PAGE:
Expressive Art: Creating Your Lifeline

Expressive Art: Creating Your Lifeline

The expressive art exercise called LifeLine is a positive tool in the therapy room. Getting an overview of your life can be a first step step towards self understanding and self acceptance.

David came in to see me because he had experienced a panic attack at work. The intensity of the physical and emotional feelings scared him.

The panic attack had occurred when he went into a deep closet to retrieve some files about a case he was working on.

Someone walked by and pushed the door closed, just to get it out of the way of hallway path; it wasn’t locked. When the door closed, even though the light was still on, David felt closed in and trapped.

Alarmed, he pulled back from the files and tried to take a deep breath. But he was gasping for breath. His chest felt tight, his arms tingly and his field of vision narrowed. It was like he was in a tunnel with limited vision and hearing. He had an eerie feeling of being outside of his own body and he was flooded with fear and anxiety. He then thought about what an over-reaction this all was and got angry at himself and embarrassed. He didn’t want anyone to know. All of this happened in literally seconds. At the same time, he quickly pushed the closet door open and felt instantly better. His hear rate slowed, the sweating came down as he recovered from the fear reaction.  

As we discussed this incident, I wondered if this was an isolated incident. Were there others? How was he feeling in general lately? David shared he was having alot of generalized anxiety and trouble falling asleep and he was experiencing feelings of worthlessness. He said he couldn’t understand why he was having so much trouble lately.

He started to tell me about how he was hit by a car while crossing the street about six months ago. He was pushed over and his arm was hurt, somehow her managed not break anything. But he was laying on the ground, knocked out, with a concussion. He remembers feeling very afraid and how his body reacted with a strong fear reaction. There was a jolt of adrenaline and his stomach dropped out. He said he didn’t remember much else. He started to become very distressed when we talked about the accident. He didn’t see how it was relevant to how he was feeling in the closet.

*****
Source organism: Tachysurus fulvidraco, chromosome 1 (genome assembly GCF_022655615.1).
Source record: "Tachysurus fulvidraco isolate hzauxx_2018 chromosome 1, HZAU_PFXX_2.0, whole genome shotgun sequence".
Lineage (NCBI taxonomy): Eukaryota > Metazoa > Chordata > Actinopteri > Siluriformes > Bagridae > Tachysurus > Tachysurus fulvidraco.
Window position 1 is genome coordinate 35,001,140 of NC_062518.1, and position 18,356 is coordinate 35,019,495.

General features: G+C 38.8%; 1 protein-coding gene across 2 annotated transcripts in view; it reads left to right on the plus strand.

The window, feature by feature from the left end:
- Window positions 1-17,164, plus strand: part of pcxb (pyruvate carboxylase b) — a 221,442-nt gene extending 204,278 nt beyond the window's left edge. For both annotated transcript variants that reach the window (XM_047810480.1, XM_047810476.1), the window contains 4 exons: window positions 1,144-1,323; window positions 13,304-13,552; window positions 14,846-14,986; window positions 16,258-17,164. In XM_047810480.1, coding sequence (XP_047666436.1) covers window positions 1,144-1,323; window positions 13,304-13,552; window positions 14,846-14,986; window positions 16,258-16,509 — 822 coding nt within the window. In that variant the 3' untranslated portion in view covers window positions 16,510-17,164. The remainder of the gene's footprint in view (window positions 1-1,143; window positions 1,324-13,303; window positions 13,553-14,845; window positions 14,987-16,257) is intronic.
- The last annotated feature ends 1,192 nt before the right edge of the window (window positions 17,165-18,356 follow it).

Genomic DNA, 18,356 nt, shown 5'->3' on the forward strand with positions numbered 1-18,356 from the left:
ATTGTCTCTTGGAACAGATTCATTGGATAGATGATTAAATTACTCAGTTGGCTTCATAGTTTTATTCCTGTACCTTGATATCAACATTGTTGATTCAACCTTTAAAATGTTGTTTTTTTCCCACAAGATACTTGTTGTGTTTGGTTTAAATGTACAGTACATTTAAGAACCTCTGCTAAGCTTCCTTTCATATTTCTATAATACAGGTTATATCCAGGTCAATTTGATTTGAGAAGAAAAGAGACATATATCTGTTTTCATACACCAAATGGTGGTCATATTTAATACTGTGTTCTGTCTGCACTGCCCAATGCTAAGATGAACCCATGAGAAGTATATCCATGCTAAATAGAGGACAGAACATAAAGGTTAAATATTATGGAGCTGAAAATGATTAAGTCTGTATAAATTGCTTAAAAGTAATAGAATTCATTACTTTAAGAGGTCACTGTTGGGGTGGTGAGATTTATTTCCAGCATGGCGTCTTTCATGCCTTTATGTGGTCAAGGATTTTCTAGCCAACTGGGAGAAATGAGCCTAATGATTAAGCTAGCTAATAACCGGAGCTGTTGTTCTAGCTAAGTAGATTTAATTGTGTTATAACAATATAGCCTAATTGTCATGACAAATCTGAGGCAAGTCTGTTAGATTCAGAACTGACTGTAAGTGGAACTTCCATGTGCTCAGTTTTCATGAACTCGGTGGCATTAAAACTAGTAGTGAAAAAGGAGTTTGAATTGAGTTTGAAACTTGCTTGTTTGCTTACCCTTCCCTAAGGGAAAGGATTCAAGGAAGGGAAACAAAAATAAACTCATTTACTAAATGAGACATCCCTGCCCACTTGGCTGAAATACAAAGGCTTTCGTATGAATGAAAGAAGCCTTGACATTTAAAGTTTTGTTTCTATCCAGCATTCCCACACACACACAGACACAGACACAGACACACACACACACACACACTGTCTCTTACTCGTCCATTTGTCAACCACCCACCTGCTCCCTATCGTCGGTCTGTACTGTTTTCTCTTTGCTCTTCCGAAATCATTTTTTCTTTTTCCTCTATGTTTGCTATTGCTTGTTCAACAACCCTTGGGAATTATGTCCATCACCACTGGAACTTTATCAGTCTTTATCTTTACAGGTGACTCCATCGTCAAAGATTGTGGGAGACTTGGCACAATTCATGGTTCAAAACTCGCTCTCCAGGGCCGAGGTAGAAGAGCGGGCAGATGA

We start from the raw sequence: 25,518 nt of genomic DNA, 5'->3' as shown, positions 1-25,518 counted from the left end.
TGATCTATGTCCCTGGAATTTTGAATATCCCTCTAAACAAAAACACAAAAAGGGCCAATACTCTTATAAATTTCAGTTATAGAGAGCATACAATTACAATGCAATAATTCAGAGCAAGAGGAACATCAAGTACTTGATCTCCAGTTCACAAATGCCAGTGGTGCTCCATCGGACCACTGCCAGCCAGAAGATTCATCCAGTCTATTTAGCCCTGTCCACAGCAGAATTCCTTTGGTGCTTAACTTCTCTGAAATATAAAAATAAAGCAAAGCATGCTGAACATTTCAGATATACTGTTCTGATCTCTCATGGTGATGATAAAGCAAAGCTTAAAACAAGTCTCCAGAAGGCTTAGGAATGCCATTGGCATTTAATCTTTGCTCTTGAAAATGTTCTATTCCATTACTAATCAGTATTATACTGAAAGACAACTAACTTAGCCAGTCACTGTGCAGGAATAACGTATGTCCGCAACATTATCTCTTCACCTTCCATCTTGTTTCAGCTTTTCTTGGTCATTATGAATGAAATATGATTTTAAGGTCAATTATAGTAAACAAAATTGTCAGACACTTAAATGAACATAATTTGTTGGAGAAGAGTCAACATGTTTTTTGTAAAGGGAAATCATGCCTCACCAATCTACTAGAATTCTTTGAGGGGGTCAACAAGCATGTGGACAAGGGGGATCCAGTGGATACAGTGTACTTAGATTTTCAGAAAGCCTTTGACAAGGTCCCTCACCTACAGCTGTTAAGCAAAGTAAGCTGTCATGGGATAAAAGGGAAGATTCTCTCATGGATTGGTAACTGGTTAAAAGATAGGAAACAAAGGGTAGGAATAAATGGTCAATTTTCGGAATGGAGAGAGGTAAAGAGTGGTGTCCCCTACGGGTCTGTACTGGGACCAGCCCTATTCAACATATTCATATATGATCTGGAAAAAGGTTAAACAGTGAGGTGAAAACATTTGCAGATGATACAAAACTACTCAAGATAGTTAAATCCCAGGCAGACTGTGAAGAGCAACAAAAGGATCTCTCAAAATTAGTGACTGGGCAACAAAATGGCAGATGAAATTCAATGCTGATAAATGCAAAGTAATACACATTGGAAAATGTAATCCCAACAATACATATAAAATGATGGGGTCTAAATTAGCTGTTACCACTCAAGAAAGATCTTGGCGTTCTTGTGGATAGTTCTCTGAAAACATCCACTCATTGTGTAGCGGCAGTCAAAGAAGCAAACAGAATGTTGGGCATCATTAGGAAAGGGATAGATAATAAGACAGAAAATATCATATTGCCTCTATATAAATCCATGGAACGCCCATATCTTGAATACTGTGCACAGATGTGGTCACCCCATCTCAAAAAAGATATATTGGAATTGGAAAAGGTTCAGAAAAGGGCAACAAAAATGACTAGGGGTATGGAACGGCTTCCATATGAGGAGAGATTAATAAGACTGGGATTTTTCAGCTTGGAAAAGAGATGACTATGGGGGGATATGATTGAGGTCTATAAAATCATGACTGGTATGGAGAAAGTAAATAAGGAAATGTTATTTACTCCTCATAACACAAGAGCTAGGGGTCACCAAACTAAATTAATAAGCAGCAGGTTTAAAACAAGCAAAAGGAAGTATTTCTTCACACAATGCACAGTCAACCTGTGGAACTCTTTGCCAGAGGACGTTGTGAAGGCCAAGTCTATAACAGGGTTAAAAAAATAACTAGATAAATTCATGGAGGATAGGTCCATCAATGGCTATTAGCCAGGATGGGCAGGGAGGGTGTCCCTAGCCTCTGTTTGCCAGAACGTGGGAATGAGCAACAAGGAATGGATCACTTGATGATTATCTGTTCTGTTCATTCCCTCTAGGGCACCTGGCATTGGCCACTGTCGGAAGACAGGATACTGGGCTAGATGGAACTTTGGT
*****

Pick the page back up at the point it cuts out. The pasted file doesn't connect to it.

I discussed in general how a cumulative burden of lifetime adversities impacts the severity of mental health symptoms. And then, a single incident trauma, such as a car accident, can set off a more severe generalized reaction in the nervous system. So the nervous system set point is already set up high, but then gets set up even higher. The organism is on high alert all the time. Thus, anxiety and fear reactions are set off by mundane occurrences.

David talked about how there was alot of financial stress in his childhood, his parents’ relationship was volatile; his father left the house multiple times when he was young. David said he was quiet and shy when he was young and he was bullied, teased and called names. Things got better in high school. In his twenties, he was at a shopping mall where there was a shooting. There was pandemonium as everyone ran for the exits.

And then, he was fired from his job as he was unable to concentrate on his work after that. He was fearful he’d be evicted from his apartment. He then had no health benefits and lived in fear of getting sick without his insurance. He worked as a waiter to get his rent money together until he found another job.

David had a long and complex history, as most of my clients. In order to help him with the idea of the cumulative emotional impact of all his life events, I had David draw a timeline with me.

As we talked about his life experiences, we used different colors for different events and emotions. We tried to get some approximate ages and dates included, for reference. David looked at his experiences and more and more memories and emotions came up. He looked in wonder at the complexity of his life. He began to realize he was the sum total of all of his experiences. It helped him see that his panic attacks were fed by a long line of unprocessed emotional material.

Importantly, he took the first step towards self understanding and self acceptance and backing off the self criticism.

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Kathy Morelli

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